A glance – a lingering, smoldering glance – at the cover of Kelly Hunter’s 2008 “Harlequin Presents” romance Playboy Boss, Live-In Mistress will be enough to tip off expert Paul-watchers that our broodingly sexy hero is still learning the ropes in this volume (not literally, the tease, but we can always hope): he’s still fully clothed.

True, it’s snug clothing in sleek whites and grays, suitable for highlighting his muscular little body. And true, the young business woman (equally sleekly outfitted) on the cover is doing what any sensible person would do in such a situation: she’s holding Paul’s discreetly feathered mullet firmly with one hand while she starts to unbutton him with the other. By contrast, he seems almost shy: his left hand (the one with the expensive watch) is merely touching her thigh, and his right hand (where all the action is, as it were) is MIA. In terms of a Paul Marron cover, it’s virtually chaste. Yes, we’re still in apprenticeship days here.

Some other things haven’t changed either: Paul – this time he’s Alexander Wentworth, ruthless young corporate takeover expert – is still filthy rich as well as being menacingly good-looking, and he’s still characterized, at least in the story’s beginning, as, well, a bit materialistic:

If an eight-knot wind was blowing north-north-east off the Cornwall coast, and he had no place to be but on his yacht and nothing to do but set a course and peel a diamond-encrusted bikini off a beautiful woman, Lex could be very patient indeed. Journeys of seduction were meant to be savoured and savour them he did. Frequently.

The object of his desire in this book is his personal assistant Sienna Raleigh, who’s no slouch in the looks department herself and has known Paul his entire life. She’s only filling in for the PA job, really: Paul lost his last one (something about motherhood), and since nobody knows him better than Sienna, she’s keeping his life in order until a proper search can be conducted. She’s also the voice of the conscience she knows he has, reminding him that instead of stepping in at the last minute to gut failing companies, he could try to save them instead.

But the shift in their relationship – from long-time friends and virtual siblings to boss and biddable underling – acts tectonically, allowing pent-up magma to boil to the surface. Suddenly all that comfort and security between them turns to white-hot desire. Suddenly for Sienna, anyway – in this book as in all books, white-hot desire seems to be Paul’s default setting. He must have the metabolism of a bunny rabbit.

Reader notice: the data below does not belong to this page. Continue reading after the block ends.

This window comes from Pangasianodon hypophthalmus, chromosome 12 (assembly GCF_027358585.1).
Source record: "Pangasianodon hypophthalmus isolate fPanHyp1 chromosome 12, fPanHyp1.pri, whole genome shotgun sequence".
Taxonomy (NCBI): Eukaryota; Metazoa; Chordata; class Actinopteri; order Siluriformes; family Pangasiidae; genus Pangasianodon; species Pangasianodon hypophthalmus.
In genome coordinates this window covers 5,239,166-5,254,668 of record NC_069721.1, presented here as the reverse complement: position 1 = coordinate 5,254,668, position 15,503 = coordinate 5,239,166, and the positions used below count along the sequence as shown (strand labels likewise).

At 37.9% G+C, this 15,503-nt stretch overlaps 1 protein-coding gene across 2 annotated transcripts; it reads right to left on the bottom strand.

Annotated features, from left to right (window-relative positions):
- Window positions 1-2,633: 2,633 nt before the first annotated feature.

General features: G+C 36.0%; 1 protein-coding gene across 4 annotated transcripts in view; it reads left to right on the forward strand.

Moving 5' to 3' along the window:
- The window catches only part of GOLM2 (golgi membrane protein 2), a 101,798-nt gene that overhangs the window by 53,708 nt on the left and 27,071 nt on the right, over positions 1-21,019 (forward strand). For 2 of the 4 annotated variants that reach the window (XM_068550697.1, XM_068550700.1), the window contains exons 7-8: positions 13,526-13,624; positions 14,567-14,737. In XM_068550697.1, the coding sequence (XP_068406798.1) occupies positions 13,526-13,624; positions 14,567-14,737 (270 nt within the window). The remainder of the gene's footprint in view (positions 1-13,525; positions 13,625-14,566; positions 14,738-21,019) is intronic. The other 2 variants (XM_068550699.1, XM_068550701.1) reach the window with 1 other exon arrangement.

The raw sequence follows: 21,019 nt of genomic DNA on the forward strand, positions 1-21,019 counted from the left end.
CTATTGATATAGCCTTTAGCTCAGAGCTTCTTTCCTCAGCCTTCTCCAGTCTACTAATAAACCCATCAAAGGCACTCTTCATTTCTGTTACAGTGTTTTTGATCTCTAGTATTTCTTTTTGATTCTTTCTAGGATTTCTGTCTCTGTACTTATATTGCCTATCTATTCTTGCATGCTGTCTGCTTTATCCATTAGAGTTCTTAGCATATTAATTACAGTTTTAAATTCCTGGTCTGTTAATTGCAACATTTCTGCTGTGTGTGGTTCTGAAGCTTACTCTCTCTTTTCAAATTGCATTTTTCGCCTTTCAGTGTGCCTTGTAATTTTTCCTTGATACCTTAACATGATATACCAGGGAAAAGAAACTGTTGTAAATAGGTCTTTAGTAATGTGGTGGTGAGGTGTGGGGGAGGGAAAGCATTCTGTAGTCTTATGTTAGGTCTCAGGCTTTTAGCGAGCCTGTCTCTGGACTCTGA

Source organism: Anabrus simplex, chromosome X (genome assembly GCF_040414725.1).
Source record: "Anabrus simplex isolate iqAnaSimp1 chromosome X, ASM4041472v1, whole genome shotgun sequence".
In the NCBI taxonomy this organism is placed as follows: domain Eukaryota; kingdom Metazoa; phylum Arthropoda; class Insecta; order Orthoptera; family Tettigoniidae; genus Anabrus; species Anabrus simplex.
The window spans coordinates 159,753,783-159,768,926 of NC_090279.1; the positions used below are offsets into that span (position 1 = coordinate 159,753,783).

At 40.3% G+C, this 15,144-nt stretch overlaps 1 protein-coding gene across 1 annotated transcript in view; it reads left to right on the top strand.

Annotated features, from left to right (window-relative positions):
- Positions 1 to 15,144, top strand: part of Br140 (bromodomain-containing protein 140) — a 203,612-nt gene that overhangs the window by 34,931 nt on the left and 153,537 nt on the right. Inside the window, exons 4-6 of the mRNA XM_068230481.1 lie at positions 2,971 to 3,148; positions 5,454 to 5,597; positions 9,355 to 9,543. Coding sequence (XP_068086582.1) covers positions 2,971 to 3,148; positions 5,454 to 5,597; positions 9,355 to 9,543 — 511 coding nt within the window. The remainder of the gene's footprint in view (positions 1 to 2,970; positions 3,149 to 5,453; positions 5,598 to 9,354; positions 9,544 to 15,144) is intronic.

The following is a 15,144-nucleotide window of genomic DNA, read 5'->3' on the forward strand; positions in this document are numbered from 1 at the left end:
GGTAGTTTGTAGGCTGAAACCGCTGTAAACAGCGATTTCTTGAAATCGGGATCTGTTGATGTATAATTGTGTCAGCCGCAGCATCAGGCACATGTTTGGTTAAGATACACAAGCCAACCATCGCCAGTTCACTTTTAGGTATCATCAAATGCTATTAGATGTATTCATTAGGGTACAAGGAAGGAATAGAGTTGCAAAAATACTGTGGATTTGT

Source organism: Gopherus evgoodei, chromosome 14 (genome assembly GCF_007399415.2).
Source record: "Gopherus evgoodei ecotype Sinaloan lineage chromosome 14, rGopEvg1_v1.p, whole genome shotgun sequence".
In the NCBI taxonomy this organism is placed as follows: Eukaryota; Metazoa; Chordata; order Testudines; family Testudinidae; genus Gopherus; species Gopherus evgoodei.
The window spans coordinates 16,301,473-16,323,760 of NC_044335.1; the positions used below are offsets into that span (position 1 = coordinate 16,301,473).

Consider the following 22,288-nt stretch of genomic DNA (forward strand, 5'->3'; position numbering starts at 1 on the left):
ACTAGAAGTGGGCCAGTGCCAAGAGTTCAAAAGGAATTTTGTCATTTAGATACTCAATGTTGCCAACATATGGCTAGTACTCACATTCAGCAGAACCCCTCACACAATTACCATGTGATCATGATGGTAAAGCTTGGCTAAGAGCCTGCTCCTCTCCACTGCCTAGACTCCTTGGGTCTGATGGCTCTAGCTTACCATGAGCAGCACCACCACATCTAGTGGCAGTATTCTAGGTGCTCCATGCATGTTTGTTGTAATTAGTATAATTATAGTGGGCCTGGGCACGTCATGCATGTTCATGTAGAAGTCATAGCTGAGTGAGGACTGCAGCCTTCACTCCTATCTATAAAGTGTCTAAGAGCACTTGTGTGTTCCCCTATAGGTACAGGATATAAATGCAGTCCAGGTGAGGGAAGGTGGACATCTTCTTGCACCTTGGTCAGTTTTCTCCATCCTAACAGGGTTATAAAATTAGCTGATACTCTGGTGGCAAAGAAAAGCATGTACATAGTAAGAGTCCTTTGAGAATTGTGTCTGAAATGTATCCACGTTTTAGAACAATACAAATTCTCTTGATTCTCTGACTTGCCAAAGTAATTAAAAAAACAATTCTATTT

Soon, the passionate love-making starts, and some of it – well, let’s just say Paul’s technique sometimes seems to have wandered in from another kind of romance altogether:

Lex shot out from beneath her, cursing, half laughing, as he rolled her over and pinned her face down against the bed, one hand on the small of her back as he half straddled her to stop her from turning over and reaching for him again. Better, much better, as he slid her silky hair to one side and nipped the back of her neck. Sienna moaned and tried to turn around but he wasn’t having that. There was the small matter of control. Lex had it. He was keeping it.

What ensues is a battle of wills on many levels: will Sienna surrender to passions she didn’t even know she felt? Will Paul allow her to awaken the good-guy buried deep in his corporate shark heart (some ill-timed mentions of the “sub-prime housing market” might make some readers want to rip that heart right out of his pillowy chest and put it in a blender)?

Readers will keep turning pages to find out – Kelly Hunter is a bit of a sleek professional herself: there’s not an ounce of fat anywhere in this novel. She wrote it in 2008 (originally for the apparently burgeoning Australian romance market? Who would have guessed Australian men, of all people, were leaving their women-folk with enough extra energy to read romantic fantasies? What international stereotype will be the next to fall? An Irishman saying, “well, you know me – one drink’s my limit!”? A Frenchman saying, “Without my warm, soapy morning’s shower, I just don’t feel clean!”?), and when it was brought out by Harlequin in 2009 it was festooned with provocative banners – “Kept For His Pleassure” and “She’s his mistress on demand!” – which is a bit of a shame, since whoever tacked on those labels didn’t read the book. We’re not talking Proust here, granted, but still: Sienna is hardly kept for Paul’s pleasure or his mistress on demand – there’s more, yes, subtlety here than that.

More subtlety, but decidedly not more of Paul’s bare torso! Back in 2008 he was still a shy, journeyman cover-model wearing button-down shirts and pants and everything. But will he always remain so? Tune in next time and find out!

© 2007-2017, Steve Donoghue